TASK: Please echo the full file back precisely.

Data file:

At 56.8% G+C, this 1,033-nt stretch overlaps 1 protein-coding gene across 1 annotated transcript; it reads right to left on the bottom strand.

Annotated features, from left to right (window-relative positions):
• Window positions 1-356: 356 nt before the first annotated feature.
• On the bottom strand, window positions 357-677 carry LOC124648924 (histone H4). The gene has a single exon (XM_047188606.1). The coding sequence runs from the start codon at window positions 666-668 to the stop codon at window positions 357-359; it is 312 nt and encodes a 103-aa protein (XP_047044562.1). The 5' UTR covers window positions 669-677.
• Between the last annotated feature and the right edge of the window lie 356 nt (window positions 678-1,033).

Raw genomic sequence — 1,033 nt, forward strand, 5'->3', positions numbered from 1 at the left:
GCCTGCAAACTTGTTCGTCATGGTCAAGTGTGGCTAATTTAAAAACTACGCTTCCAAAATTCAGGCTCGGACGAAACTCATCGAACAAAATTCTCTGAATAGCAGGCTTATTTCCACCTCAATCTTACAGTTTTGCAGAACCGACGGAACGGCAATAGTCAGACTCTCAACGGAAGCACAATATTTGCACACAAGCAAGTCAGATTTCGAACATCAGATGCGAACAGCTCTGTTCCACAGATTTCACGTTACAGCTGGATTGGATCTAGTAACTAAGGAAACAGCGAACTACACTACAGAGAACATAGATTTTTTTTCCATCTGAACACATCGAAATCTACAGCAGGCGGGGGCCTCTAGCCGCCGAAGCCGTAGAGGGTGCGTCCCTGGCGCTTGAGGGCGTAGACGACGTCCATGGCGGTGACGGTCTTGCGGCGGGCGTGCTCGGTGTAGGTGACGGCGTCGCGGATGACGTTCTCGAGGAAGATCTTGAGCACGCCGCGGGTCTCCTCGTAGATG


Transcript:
At 56.8% G+C, this 1,033-nt stretch overlaps 1 protein-coding gene across 1 annotated transcript; it reads right to left on the bottom strand.

Annotated features, from left to right (window-relative positions):
• Window positions 1-356: 356 nt before the first annotated feature.
• On the bottom strand, window positions 357-677 carry LOC124648924 (histone H4). The gene has a single exon (XM_047188606.1). The coding sequence runs from the start codon at window positions 666-668 to the stop codon at window positions 357-359; it is 312 nt and encodes a 103-aa protein (XP_047044562.1). The 5' UTR covers window positions 669-677.
• Between the last annotated feature and the right edge of the window lie 356 nt (window positions 678-1,033).

Raw genomic sequence — 1,033 nt, forward strand, 5'->3', positions numbered from 1 at the left:
GCCTGCAAACTTGTTCGTCATGGTCAAGTGTGGCTAATTTAAAAACTACGCTTCCAAAATTCAGGCTCGGACGAAACTCATCGAACAAAATTCTCTGAATAGCAGGCTTATTTCCACCTCAATCTTACAGTTTTGCAGAACCGACGGAACGGCAATAGTCAGACTCTCAACGGAAGCACAATATTTGCACACAAGCAAGTCAGATTTCGAACATCAGATGCGAACAGCTCTGTTCCACAGATTTCACGTTACAGCTGGATTGGATCTAGTAACTAAGGAAACAGCGAACTACACTACAGAGAACATAGATTTTTTTTCCATCTGAACACATCGAAATCTACAGCAGGCGGGGGCCTCTAGCCGCCGAAGCCGTAGAGGGTGCGTCCCTGGCGCTTGAGGGCGTAGACGACGTCCATGGCGGTGACGGTCTTGCGGCGGGCGTGCTCGGTGTAGGTGACGGCGTCGCGGATGACGTTCTCGAGGAAGATCTTGAGCACGCCGCGGGTCTCCTCGTAGATG